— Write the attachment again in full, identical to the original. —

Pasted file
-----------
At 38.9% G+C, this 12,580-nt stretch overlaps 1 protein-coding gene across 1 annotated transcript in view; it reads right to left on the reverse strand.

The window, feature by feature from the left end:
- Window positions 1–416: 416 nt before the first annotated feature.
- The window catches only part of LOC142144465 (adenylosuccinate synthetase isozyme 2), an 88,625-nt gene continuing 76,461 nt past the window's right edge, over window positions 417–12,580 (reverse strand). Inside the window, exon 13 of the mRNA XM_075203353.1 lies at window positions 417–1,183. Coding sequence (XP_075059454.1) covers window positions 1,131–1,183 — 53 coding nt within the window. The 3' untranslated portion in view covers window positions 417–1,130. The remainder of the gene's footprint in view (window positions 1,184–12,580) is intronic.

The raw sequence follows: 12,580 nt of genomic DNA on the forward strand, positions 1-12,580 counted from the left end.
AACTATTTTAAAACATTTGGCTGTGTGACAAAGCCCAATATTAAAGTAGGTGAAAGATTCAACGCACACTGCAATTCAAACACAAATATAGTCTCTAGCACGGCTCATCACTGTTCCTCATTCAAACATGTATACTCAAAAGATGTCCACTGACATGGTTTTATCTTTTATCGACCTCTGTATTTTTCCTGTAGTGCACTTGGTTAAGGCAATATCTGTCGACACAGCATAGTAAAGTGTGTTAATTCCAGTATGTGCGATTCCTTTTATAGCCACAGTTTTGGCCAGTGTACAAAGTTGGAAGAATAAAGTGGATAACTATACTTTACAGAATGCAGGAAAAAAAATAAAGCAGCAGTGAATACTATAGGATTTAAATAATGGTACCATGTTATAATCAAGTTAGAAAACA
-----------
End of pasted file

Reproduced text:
At 38.9% G+C, this 12,580-nt stretch overlaps 1 protein-coding gene across 1 annotated transcript in view; it reads right to left on the reverse strand.

The window, feature by feature from the left end:
- Window positions 1–416: 416 nt before the first annotated feature.
- The window catches only part of LOC142144465 (adenylosuccinate synthetase isozyme 2), an 88,625-nt gene continuing 76,461 nt past the window's right edge, over window positions 417–12,580 (reverse strand). Inside the window, exon 13 of the mRNA XM_075203353.1 lies at window positions 417–1,183. Coding sequence (XP_075059454.1) covers window positions 1,131–1,183 — 53 coding nt within the window. The 3' untranslated portion in view covers window positions 417–1,130. The remainder of the gene's footprint in view (window positions 1,184–12,580) is intronic.

The raw sequence follows: 12,580 nt of genomic DNA on the forward strand, positions 1-12,580 counted from the left end.
AACTATTTTAAAACATTTGGCTGTGTGACAAAGCCCAATATTAAAGTAGGTGAAAGATTCAACGCACACTGCAATTCAAACACAAATATAGTCTCTAGCACGGCTCATCACTGTTCCTCATTCAAACATGTATACTCAAAAGATGTCCACTGACATGGTTTTATCTTTTATCGACCTCTGTATTTTTCCTGTAGTGCACTTGGTTAAGGCAATATCTGTCGACACAGCATAGTAAAGTGTGTTAATTCCAGTATGTGCGATTCCTTTTATAGCCACAGTTTTGGCCAGTGTACAAAGTTGGAAGAATAAAGTGGATAACTATACTTTACAGAATGCAGGAAAAAAAATAAAGCAGCAGTGAATACTATAGGATTTAAATAATGGTACCATGTTATAATCAAGTTAGAAAACA